Independent treatment centres have carried out fewer than three-quarters of the procedures they have been paid for, according to new figures from the Conservatives.

Independent treatment centres have carried out fewer than three-quarters of the procedures they have been paid for, according to new figures from the Conservatives.

And a separate analysis by HSJhas shown that they need to increase substantially the number of procedures they are carrying out in order to hit the government target of 171,000 elective procedures per year over five years.

HSJ's analysis suggests that until April the first-wave centres were performing fewer than 60 per cent of the procedures needed to be carried out on average annually in order to fulfil their contracts.

Shadow health secretary Andrew Lansley said that only 73 per cent of the procedures paid for had been carried out up to April - 59,960 in total.

The difference between the figures is because HSJhas looked at the work rate of the centres averaged over their contract length, while the Conservatives have obtained information about the number of procedures commissioned.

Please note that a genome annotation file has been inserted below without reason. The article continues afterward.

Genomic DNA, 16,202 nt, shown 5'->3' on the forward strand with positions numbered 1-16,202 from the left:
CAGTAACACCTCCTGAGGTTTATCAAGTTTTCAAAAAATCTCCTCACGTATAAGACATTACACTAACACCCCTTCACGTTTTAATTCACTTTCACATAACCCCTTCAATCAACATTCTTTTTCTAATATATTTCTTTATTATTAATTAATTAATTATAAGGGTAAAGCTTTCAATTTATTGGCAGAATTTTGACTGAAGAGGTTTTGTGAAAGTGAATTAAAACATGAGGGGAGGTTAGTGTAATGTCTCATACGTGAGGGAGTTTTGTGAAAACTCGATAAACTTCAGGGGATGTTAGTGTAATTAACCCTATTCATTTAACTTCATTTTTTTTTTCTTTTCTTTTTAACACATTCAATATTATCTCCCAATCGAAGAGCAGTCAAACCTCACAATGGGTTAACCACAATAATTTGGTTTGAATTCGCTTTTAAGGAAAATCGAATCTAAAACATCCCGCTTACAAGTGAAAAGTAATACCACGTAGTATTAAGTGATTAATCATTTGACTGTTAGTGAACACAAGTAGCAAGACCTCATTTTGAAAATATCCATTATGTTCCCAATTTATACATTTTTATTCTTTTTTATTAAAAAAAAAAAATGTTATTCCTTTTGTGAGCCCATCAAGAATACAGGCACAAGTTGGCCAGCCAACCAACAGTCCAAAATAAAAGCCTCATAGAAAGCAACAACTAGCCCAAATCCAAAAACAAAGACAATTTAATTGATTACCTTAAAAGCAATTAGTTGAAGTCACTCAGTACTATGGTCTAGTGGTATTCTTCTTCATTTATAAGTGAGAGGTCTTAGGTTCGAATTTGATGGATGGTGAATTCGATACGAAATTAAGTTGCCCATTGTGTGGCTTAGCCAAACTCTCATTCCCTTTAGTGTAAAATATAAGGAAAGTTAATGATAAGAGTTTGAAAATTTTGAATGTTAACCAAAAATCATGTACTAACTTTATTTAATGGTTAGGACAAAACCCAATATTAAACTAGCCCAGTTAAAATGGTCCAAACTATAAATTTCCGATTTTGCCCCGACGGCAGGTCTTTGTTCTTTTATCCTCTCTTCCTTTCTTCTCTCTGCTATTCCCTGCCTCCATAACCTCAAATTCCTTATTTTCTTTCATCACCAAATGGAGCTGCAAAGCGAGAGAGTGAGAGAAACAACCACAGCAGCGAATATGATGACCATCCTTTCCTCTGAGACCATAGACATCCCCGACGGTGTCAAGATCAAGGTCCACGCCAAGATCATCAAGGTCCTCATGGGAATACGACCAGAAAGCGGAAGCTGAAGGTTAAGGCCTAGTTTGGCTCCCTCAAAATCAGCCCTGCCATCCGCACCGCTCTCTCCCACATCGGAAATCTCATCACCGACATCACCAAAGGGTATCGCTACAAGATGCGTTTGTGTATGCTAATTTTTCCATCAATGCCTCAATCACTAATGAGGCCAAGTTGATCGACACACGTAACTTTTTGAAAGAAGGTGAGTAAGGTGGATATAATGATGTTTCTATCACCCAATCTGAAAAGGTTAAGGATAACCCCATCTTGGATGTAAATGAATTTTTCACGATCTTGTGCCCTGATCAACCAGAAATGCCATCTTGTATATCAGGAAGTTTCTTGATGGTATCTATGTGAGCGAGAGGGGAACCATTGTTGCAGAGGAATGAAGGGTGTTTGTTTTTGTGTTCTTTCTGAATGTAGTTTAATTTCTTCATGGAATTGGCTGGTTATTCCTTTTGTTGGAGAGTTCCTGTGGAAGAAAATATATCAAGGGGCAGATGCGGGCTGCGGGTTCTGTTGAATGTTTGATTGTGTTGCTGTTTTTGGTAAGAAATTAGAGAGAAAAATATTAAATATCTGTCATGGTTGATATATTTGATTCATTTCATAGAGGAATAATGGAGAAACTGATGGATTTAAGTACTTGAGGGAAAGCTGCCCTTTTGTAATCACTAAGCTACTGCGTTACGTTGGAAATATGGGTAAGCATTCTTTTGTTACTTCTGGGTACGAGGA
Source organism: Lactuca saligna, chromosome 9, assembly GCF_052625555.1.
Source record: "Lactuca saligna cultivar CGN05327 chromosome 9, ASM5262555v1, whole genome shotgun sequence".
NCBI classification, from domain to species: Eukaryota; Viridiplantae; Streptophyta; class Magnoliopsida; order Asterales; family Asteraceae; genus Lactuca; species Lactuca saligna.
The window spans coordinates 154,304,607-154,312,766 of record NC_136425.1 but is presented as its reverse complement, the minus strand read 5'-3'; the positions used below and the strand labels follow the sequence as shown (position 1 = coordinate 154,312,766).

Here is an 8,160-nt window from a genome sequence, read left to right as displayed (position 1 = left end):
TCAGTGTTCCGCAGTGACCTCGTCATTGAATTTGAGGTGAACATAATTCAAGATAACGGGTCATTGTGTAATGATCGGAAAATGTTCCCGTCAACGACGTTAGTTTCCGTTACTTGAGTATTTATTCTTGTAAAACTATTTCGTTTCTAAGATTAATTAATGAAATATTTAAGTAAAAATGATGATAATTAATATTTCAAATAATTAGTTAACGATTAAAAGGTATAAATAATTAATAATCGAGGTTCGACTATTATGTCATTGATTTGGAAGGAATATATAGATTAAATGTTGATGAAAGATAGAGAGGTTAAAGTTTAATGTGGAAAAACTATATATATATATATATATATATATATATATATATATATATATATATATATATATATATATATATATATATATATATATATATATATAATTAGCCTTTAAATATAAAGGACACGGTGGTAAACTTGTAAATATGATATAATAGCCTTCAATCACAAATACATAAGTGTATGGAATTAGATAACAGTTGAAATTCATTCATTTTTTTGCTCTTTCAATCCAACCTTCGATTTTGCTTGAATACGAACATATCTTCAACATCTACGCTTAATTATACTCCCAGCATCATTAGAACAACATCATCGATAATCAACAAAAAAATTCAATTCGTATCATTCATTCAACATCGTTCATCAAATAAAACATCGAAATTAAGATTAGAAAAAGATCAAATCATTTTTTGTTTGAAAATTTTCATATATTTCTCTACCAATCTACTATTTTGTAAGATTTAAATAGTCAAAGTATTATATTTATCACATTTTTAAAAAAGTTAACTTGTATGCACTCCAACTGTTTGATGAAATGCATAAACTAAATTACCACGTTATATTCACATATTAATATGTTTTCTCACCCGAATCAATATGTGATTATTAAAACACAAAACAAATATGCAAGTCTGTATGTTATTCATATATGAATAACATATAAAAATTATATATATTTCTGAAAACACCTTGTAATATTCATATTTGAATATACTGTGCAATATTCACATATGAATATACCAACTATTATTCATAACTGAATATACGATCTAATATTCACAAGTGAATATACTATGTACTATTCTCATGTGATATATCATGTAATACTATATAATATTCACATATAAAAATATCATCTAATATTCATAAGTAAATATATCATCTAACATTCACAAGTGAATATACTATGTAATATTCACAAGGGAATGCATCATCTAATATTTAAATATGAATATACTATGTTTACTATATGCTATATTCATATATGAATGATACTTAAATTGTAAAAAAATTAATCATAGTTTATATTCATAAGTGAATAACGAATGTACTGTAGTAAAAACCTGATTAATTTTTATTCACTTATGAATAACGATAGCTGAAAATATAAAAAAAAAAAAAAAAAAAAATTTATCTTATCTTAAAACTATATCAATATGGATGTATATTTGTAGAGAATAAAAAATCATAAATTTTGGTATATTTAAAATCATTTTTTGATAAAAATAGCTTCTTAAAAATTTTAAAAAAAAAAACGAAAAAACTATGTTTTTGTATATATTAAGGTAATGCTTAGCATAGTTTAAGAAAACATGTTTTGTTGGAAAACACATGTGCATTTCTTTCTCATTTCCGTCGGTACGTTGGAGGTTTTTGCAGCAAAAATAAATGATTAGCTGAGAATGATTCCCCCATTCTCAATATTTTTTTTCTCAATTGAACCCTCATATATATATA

'The government has involved the independent sector without delivering value for money,' he said.

The Department of Health claimed that the situation had improved, with 87 per cent of the procedures paid for being carried out in July and that no money had been lost as the contracts run for around five years rather than month by month.

But HSJ's analysis shows that the programme has got off to a slow start, with almost every ITC performing fewer procedures than it needs to, averaged over the length of their contracts.

Bearing in mind the different opening dates of the centres, this amounts to an annualised total of only 46,073 procedures rather than the annual average of 78,242 over five years.

Excluding one centre which was closed mid-contract, it indicates that just 59 per cent of capacity is being used.

It is likely that many centres were asked to provide fewer operations in their early months, to allow for build-up of referrals.

The work rate is likely to improve as some ITCs originally operated in interim premises with limited capacity.